Piano enthusiast and amateur musician: "Treat others the way you would like to be treated". Yamaha C7. YouTube Channel
Re: Voicing - how much effort? [Re: MarkL] #2933369 01/13/20 04:01 PM
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Originally Posted by MarkL
I would guess if the tech works at the shop where you bought your piano their skill level will also be high.


This is only sometimes the case.
Many less experienced, or apprentice technicians learn by working for dealers, doing floor tunings and then lower-priority tuning calls. This gets them access to a wide range of pianos quickly, all in one location. In exchange for this (and for eventually being referred by the store for outside clients), the reimbursement rate to the tech is typically lower than what techs charge independently for service, even if you're paying full retail prices as the customer. On the other hand, if the store does a lot of concert service, they typically will either have at least one more expert tech on staff, or with whom they frequently hire as an independent contractor.


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Re: Voicing - how much effort? [Re: Gretel] #2933372 01/13/20 04:03 PM
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Is your new piano a W.Hoffmann T122? That is designed by C.Bechstein and produced at their Czech factory under Bechstein's supervision?

Re: Voicing - how much effort? [Re: Gretel] #2933375 01/13/20 04:05 PM
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@Hakki: Do you suggest returning the piano and replacing it with another piano because this would be less effort/cost/risk compared to a voicing?

I am very happy with the piano, but sometimes I think it is a bit too bright, hence the question if a voicing would be worth a try.


W.Hoffmann T122, Roland FP-50, Roland RD-64
Re: Voicing - how much effort? [Re: Hakki] #2933378 01/13/20 04:06 PM
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Originally Posted by Hakki
Is your new piano a W.Hoffmann T122? That is designed by C.Bechstein and produced at their Czech factory under Bechstein's supervision?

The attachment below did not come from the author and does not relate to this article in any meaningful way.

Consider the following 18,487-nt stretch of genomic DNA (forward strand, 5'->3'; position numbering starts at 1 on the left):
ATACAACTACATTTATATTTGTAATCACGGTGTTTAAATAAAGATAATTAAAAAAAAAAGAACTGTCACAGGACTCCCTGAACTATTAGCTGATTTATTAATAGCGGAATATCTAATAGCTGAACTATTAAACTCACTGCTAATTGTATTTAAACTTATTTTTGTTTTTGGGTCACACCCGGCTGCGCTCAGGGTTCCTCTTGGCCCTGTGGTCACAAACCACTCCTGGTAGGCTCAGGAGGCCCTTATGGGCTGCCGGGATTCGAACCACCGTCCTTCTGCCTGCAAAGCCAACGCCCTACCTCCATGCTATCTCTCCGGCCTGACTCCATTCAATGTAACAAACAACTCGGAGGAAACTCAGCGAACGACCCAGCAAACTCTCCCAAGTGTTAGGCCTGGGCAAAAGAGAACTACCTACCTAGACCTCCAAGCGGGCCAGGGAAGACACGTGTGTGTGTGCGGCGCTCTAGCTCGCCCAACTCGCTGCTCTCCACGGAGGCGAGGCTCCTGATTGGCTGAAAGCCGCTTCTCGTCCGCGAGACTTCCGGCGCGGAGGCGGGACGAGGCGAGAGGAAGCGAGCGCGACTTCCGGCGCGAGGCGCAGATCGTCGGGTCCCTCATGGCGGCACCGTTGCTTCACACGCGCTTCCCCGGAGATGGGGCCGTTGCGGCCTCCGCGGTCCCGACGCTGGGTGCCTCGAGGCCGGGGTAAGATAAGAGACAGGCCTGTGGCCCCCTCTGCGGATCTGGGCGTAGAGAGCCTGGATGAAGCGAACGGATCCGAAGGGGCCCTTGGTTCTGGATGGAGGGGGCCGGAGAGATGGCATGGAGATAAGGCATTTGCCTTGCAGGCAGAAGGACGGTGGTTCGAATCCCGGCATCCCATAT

Yes, exactly.


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Re: Voicing - how much effort? [Re: Gretel] #2933383 01/13/20 04:12 PM
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And according to Pianobuyer.com the hammers for W.Hoffmann pianos are produced by Bechstein.

I don't know. C.Bechstein is a tier one company in piano business. I wouldn't change the original voicing of a brand new high quality piano.

Re: Voicing - how much effort? [Re: Gretel] #2933388 01/13/20 04:18 PM
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Gretel
You might want to post this question in the tech forum. Please be sure to include all the details about your piano


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Re: Voicing - how much effort? [Re: Gretel] #2933390 01/13/20 04:24 PM
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Quote
I am very happy with the piano, but sometimes I think it is a bit too bright, hence the question if a voicing would be worth a try.


To me, even with a brand new piano, this is exactly the sort of thing that voicing can address. And just because a piano is brand new doesn't mean it doesn't need voicing, it all depends on how it was prepped.

Having said that, Gretel, what is the acoustic environment like in your piano room? Is it possible that adding some soft furnishings, an area rug and/or soft curtains could make a difference?


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Re: Voicing - how much effort? [Re: Hakki] #2933393 01/13/20 04:31 PM
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Originally Posted by Hakki
And according to Pianobuyer.com the hammers for W.Hoffmann pianos are produced by Bechstein.

I don't know. C.Bechstein is a tier one company in piano business. I wouldn't change the original voicing of a brand new high quality piano.
Why not? I don't think the quality of the piano makes a difference.

Just because the hammers may be high quality doesn't mean they're voiced to a particular buyer's home and personal preference. It's common to have pianos of all qualities voiced in one's home.

Re: Voicing - how much effort? [Re: Gretel] #2933403 01/13/20 04:43 PM
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This from T122 Bechstein.com site:

All the production steps involved in making this piano, including the manual voicing of the hammerheads, are performed in the Czech Republic by the C. Bechstein Europe piano-makers. The five-year warranty also comes from C. Bechstein Europe, a production site unique in Europe as it offers optimal prerequisites for high-quality piano-making.

Again, if it were me, I wouldn't let my new piano voiced.
But that is up to you to decide.

Edit: That is because I paid already for this cost of manual voicing at the factory.

Last edited by Hakki; 01/13/20 04:50 PM.